I knew from the outset that this would be an unusual book. The back cover blurb set the scene:
With their mother ill and their father permanently drunk, Hari and Lila have to earn the money to keep house and look after their two young sisters. In desperation, Hari runs away to Bombay, and Lila is left to cope alone.
Cheery stuff indeed. Yes, although the main characters are children, they hardly have child like concerns. Lila and Hari are basically bringing up their two younger sisters as their father is incapacitated by drink, and their mother by illness. I did wonder if the mother was depressed, and wondered if it was possible for a third world mother to take to her bed. Probably not.
Lila went in with a tumbler of tea for her mother. She stopped to add a little extra milk to it. Then she went past the curtain in the doorway to the room where her mother lay on the string bed on some old grey sheets. She herself looked like a crumpled grey rag lying there. She had been ill for a long time. No one knew what was wrong. She had no pains and no fever but simply grew weaker and weaker all the time. Now she could not sit up to drink her tea.
The family live in a small fishing village called Thul, and while just a few kilometres from Bombay, it is a completely different world. Hari is forced to take on the role of provider for the family even though he is still a boy.
What could he do? He worked in the field, he climbed the trees and brought down the coconuts to sell. When he had time, he took a net and fished along the shore. What more could he do? He knew it was not enough but it was all he could do.
The Village By The Sea is a family story at its heart but it's definitely set in the harsh economic situation and environmental risks of the real world. Overfishing threatens not only the livelihood of the professional fisherman, but means that Hari rarely catches a fish near the shore. Overpopulation, the rise of consumerism, overt threats from the chemical industry, and the many other threats to the rural village way of life are all highlighted. But the need to learn, to change and adapt to be successful is quite a pervasive theme throughout the book.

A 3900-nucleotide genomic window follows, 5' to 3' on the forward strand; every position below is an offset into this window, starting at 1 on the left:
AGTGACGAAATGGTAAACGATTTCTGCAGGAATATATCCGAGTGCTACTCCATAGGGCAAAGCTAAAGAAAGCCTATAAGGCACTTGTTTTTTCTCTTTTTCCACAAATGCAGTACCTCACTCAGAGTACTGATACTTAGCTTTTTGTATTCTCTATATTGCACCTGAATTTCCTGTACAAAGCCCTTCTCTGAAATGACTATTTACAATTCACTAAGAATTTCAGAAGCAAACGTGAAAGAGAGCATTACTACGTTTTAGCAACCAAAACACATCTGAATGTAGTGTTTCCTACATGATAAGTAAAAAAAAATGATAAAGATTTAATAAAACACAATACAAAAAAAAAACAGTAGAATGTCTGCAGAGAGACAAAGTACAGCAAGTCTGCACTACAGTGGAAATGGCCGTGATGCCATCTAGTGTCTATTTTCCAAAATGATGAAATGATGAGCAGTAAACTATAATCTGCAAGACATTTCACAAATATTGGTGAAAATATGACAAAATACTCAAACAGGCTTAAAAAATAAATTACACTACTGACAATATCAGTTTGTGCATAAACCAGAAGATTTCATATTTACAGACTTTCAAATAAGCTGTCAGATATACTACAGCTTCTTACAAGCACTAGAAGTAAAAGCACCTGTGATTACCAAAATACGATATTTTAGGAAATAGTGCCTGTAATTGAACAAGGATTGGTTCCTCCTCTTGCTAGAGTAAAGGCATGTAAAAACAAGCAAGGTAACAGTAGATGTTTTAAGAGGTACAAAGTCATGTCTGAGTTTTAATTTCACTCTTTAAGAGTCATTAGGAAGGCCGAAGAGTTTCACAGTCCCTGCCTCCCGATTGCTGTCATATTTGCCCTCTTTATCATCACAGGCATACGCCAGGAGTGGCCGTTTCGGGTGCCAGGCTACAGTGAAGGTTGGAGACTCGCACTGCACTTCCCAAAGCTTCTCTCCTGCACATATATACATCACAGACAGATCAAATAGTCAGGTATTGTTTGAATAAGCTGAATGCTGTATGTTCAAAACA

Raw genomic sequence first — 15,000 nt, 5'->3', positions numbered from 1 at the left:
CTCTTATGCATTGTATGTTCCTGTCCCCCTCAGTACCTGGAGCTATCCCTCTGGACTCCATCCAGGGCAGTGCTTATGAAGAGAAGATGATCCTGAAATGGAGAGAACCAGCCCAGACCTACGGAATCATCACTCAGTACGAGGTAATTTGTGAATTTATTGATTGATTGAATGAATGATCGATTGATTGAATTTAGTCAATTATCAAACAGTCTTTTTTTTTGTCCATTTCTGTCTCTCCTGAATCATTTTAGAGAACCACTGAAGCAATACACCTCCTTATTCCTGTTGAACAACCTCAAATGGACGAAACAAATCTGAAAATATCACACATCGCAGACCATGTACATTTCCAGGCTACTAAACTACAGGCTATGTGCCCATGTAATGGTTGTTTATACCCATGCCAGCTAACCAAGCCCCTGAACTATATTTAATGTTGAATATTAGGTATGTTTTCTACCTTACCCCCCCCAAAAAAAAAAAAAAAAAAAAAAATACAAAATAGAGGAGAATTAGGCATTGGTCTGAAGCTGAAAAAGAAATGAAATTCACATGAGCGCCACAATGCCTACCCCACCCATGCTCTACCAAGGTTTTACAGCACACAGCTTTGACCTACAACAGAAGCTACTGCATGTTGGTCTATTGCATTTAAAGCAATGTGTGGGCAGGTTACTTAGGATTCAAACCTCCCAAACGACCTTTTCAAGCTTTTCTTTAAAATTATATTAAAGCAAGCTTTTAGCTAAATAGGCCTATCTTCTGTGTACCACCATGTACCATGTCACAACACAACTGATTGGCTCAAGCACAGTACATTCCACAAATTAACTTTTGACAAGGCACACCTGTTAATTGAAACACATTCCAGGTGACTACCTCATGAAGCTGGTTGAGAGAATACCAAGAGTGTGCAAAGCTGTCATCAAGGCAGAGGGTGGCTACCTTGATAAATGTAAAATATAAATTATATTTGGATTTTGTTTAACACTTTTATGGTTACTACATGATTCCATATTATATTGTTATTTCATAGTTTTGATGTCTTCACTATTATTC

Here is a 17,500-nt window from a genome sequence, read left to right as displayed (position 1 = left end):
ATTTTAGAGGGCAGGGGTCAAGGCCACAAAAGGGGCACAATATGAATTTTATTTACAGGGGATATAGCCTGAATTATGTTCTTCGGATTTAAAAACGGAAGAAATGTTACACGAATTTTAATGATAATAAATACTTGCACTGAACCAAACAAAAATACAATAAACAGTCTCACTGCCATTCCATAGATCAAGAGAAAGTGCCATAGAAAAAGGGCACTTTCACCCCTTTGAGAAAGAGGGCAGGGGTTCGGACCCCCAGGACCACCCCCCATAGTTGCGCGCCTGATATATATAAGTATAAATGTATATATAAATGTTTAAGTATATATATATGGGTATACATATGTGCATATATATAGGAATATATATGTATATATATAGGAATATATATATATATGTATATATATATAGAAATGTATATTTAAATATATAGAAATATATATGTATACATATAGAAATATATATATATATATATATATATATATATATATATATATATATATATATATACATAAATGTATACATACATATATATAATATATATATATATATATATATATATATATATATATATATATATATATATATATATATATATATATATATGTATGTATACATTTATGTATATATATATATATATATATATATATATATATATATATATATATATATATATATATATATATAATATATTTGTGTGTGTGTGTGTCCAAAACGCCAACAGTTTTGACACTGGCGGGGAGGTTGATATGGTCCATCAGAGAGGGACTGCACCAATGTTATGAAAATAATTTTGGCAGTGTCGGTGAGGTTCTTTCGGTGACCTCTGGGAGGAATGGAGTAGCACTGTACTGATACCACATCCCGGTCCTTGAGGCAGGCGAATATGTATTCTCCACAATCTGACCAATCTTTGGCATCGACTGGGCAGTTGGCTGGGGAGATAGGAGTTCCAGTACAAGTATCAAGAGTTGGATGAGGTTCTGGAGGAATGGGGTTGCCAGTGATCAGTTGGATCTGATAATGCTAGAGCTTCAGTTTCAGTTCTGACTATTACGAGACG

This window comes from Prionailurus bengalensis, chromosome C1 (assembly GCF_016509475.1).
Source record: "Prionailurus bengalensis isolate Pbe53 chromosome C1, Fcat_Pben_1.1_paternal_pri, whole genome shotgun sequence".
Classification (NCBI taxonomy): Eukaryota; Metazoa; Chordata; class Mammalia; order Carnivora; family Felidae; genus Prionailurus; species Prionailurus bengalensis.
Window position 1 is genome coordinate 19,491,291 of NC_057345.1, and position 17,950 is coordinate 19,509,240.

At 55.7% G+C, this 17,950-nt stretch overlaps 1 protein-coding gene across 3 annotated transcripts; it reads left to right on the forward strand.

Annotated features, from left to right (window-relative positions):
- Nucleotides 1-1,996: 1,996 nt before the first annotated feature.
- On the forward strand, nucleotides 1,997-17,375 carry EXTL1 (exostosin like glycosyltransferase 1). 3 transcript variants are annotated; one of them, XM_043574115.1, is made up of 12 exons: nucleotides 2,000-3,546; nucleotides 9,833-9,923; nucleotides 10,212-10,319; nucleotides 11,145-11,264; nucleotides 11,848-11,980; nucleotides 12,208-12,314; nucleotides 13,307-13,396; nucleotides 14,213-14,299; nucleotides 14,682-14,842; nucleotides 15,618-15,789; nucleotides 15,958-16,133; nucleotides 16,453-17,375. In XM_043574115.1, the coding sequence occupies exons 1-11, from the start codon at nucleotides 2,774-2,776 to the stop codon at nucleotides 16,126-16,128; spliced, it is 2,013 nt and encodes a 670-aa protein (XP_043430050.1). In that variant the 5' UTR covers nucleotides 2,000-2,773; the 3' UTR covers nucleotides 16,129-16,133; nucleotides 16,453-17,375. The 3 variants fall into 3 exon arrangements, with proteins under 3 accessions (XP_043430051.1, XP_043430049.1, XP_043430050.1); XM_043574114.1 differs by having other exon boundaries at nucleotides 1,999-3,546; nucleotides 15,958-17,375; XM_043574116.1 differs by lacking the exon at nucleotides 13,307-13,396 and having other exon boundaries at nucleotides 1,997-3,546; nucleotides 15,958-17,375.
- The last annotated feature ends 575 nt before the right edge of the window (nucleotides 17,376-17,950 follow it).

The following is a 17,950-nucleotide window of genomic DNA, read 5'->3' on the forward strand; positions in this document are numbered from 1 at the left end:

Hari is overwhelmed by his arrival in Bombay- as I'm sure I would be too. His employment at the restaurant whilst lucky for him is dreadful in its own way too.
The work was not easy in that firelit kitchen of the Sri Krishna Eating House that seemed to grow hotter and hotter and never to cool down even at night. The eating house never quite shut and customers had to be served with tea and bread or bread and lentils whenever they demanded it, day or night.... What he minded was not being able to leave the eating house and go home when the work was done. He was confined to it day and night: he worked in the kitchen and in the front room, washed and bathed under the tap at the back, ate his meals at the table when there was no customer around, and slept on the bench or sometimes on the dusty back floor.
My favourite passage naturally enough was about birds.
'The birds are the last free creatures on earth. Everything else has been captured and tamed and enslaved- tigers behind the bars of the zoos, lions stared at by crowds in safari parks, men and women in houses like matchboxes working in factories that are like prisons. Only the birds are free and can take off and fly away into space when they like.'
At the beginning of the book we are told that Thul is a real village on the Western coast of India. The story and these characters are based on real people in a town where Anita Desai spent many holidays. In the end I'm not quite sure what to make of The Village By The Sea. I wanted to love it, I wanted to get swept up in the grandeur of India- the colours, a life complete unknown to me. But I never was, and to be honest I found it slow going and well, a bit boring at times. The Village By The Sea won the Guardian Childrens Prize in 1983. But I wonder what kids think of this book? Both the western children for whom it was presumably written, and Indian children too.